FBNQuest Recommends Commercial Papers and Bonds as Stable Funding Sources for SMEs and Corporates

FBNQuest Merchant Bank, the investment banking and asset management group of FBN Holdings Plc, is recommending commercial papers and bonds to corporate issuers seeking to raise working capital, expansion capital, refinance expensive debt and better match their cash obligations with revenues.

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Speaking at the latest edition of the”Leading Conversations with FBNQuest” webinar series, Oluseun Olatidoye, Head Capital Markets, FBNQuest, noted that many companies do not take advantage of Nigeria’s growing commercial paper and bond market to access stable funds that match their capital needs.

Even though interest rates have trended higher in the first quarter of this year, there is still significant scope for many companies to access cheaper and more stable funding from investors who are seeking well-run businesses with predictable cashflows to invest in” said Olatidoye.

The webinar with the theme ‘Funding through Commercial Papers and Bonds’ was hosted to engage corporates and investors on the opportunities within issuing and investing in commercial papers and bonds.

Other speakers included Sumit Jain, Senior Executive Director at Valency International, a leading food ingredient supply chain company. He echoed the sentiment about the benefits of issuing commercial papers.

We believe that corporates can lower the interest paid on bank debts by up to 4 percentage points by issuing commercial papers. Loans also offer other tremendous benefits in the current macroeconomic environment” said Sumit Jain.

Nigeria’s capital market has recorded a flurry of corporate commercial papers and bond issues since a sharp decline in interest rates in the third quarter of 2020. “We think the market conditions have just cast the spotlight on a financing option that discerning companies should consider.

We look forward to working with our clients to navigate the process to issuing CPs and bonds and therefore unlocking the efficiency and convenience that these instruments offer” stated Olatidoye. 

As a leading investment banking institution, FBNQuest has advised on the issuance of several commercial papers transactions for organisations such as Valency Agro Nigeria LimitedMixta Real Estate plc, Dangote Cement plc, Nigerian Breweries plc (NB), Lafarge Africa plc, Flour Mills of Nigeria plc (FMN), Wema Bank plc, and UACN Property Development Company plc (UPDC) to mention a few. 

These transactions add to the organisations impressive portfolio of organisations it has supported, and once again highlights its capabilities in the successful execution of sizeable capital market and commercial debt transactions.


Gas deals

Corporate oil, gas deals in Nigeria fall to lowest in 5yrs

The scale of corporate deals between privately held businesses and their investors in Nigeria’s oil and gas sector is at the lowest ebb in five years, as transactions hit a low of $123 billion in 2020, a sharp decline compared to a record high of $301 billion recorded in 2018.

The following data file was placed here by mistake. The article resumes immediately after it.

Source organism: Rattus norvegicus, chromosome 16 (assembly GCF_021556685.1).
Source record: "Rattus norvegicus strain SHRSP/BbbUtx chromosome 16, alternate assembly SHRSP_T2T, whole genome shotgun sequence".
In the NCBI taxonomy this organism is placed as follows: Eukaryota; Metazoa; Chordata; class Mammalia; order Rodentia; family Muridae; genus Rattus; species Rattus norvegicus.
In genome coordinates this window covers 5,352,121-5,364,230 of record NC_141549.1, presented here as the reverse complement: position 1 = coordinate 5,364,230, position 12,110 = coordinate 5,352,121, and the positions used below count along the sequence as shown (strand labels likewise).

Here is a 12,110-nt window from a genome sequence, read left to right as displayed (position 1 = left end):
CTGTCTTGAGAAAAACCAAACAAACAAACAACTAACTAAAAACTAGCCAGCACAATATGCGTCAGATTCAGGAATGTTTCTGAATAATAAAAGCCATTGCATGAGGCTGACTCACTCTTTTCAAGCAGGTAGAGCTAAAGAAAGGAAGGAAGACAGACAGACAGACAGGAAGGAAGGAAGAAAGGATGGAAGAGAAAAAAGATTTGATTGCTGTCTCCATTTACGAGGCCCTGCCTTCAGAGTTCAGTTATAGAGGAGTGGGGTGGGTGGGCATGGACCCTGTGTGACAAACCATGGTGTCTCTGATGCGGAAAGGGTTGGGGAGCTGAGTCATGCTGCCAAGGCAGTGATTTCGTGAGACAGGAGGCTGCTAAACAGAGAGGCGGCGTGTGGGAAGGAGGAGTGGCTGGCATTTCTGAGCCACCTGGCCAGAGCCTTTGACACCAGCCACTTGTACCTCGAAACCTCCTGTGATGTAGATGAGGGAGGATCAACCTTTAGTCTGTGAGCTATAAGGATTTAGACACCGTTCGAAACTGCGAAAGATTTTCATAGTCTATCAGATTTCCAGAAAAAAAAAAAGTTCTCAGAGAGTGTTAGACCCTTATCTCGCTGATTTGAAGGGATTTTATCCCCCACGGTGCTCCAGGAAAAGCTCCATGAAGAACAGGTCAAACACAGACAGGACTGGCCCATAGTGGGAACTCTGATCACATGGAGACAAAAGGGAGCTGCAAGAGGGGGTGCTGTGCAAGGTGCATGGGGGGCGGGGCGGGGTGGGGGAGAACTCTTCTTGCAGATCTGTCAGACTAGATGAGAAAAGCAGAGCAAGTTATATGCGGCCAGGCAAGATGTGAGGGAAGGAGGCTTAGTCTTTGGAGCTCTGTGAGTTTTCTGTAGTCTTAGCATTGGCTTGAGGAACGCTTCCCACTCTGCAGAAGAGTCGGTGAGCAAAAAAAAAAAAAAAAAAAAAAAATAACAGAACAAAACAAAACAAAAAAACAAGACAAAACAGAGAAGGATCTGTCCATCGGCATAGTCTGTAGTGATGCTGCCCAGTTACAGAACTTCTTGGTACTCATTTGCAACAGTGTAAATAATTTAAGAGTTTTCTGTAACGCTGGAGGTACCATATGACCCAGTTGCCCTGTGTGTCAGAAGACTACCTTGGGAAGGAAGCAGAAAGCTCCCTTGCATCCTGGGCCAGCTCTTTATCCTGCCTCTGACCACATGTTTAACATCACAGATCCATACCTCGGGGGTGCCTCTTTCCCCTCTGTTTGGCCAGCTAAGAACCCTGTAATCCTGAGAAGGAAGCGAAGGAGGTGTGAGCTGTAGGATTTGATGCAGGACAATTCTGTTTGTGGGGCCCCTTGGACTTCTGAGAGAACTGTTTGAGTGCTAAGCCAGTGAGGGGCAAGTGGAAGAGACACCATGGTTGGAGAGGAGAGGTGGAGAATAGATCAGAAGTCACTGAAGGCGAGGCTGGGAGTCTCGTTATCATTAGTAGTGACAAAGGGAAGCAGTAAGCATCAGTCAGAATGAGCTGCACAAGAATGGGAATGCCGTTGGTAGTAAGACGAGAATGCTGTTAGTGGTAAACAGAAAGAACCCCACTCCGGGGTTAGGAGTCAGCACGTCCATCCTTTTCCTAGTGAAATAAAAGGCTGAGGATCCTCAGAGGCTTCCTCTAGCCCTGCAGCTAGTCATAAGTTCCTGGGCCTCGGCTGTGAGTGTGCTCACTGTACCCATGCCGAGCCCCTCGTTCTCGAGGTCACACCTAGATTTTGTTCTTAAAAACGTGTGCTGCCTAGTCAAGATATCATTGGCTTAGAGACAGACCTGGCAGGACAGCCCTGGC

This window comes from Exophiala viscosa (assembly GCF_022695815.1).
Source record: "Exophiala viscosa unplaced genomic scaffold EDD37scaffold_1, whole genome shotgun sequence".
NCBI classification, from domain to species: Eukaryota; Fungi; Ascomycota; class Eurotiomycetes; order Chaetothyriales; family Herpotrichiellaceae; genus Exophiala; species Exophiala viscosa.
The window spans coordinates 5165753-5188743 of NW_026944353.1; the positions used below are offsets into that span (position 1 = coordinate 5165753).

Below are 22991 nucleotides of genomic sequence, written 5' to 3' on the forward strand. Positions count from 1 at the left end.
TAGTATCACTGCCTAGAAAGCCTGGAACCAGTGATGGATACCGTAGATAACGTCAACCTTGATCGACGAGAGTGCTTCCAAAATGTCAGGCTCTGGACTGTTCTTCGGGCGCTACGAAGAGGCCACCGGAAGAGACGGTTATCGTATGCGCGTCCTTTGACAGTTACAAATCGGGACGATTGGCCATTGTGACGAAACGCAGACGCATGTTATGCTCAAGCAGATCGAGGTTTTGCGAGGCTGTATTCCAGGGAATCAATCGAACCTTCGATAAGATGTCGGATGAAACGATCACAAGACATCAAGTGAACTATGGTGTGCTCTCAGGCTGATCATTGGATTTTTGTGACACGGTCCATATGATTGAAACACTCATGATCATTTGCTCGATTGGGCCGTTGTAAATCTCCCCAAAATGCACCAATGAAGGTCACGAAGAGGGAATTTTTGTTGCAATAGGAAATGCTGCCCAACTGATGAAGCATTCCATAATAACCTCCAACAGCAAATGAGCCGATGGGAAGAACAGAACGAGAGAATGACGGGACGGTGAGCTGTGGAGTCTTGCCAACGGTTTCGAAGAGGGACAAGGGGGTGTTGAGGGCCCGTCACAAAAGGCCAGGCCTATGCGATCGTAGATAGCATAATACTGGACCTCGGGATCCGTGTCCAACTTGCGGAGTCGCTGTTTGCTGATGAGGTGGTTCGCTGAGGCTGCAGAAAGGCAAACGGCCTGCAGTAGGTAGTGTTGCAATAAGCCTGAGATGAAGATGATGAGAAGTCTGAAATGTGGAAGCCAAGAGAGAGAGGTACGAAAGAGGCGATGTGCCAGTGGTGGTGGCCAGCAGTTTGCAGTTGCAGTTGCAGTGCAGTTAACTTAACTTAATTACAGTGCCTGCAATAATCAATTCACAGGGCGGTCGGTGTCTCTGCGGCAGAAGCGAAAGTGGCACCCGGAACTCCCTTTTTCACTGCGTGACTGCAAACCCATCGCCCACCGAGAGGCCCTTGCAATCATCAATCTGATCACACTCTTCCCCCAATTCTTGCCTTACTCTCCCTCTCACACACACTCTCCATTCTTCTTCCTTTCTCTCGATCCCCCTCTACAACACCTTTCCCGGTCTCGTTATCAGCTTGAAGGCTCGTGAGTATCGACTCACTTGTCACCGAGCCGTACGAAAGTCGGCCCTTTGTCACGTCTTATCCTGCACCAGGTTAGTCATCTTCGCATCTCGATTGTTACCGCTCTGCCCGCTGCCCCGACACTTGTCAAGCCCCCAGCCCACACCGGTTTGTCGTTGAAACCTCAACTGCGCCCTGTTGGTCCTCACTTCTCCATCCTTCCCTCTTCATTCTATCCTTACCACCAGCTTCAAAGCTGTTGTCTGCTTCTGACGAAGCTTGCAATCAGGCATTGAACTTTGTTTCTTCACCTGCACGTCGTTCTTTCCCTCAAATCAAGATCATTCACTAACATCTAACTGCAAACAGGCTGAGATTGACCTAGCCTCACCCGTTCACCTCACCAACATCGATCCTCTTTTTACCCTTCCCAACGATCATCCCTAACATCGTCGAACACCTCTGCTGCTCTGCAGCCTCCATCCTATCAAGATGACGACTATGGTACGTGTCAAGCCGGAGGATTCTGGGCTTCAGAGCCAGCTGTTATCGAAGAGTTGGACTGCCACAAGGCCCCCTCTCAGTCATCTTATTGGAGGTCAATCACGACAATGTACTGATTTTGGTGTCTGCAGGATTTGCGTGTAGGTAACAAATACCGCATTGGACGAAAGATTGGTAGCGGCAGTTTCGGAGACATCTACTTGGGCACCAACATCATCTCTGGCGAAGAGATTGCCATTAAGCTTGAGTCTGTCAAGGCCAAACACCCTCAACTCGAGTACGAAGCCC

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This is troubling because oil and gas sector deals such as mergers, acquisitions, asset sales, debt financing, among others, drive investments, improve infrastructure, technical expertise, and grow the economy, thus improving living standards.

According to data from IHS Markit, a London–based energy information resource, Nigeria recorded 82 oil and gas deals last year worth $123 billion, a 69 percent decrease compared to 138 deals valued at $208 billion in 2019.

The data also show that 2018 was Nigeria’s best performing year in the last six years with a total deal volume of 183 deals valued at $301 billion. This is lower when compared to $182 billion, $201 billion, and $196 billion recorded in 2017, 2016, and 2015, respectively.

A further breakdown of 2020 data reveals that the upstream sector accounted for about 45 percent of all deals recorded followed by the midstream sector with 26 percent, while the downstream sector and oil field service accounted for 24 percent and 5 percent, respectively.

Although investors in Nigeria’s energy sector are not immune to the economic effect of coronavirus and the impact of lower oil prices, which made acquisition financing much harder last year compared to previous years, however, experts say their fortunes are made worse by a regressive fiscal regime and increasing risk profile.

“Price volatility, tough fiscal regime, rough business environment, and lack of capacity are some of the biggest challenges facing Nigeria’s oil and gas deals in 2020,” Joe Nwakwue, chairman, Society of Petroleum Engineers (SPE) said.

In 2019 deals, IHS Markit showed the upstream sector was also responsible for the lion share of about 52 percent of total deals followed closely by the midstream sector accounting for about 40 percent, while oil field service and downstream sector account for the remaining share of 4 percent each.

“Nigeria needs to put the right fiscal regime that will make projects more valuable in the midstream and downstream sector which would attract the right kind investment,” Nwakwue said.

Elias & Co, a business law firm with specialty in mergers and acquisitions, said transactions in the energy sector had been less busy lately compared to six years ago.

“It is far from being inactive,” analysts at Elias & Co said in a note.

Mergers and acquisitions in Nigeria’s oil and gas sector have slowed in recent years after an initial surge two years ago when some indigenous players, buoyed by the Federal Government’s initiatives, took advantage of some divestment opportunities by international oil companies operating in the country.



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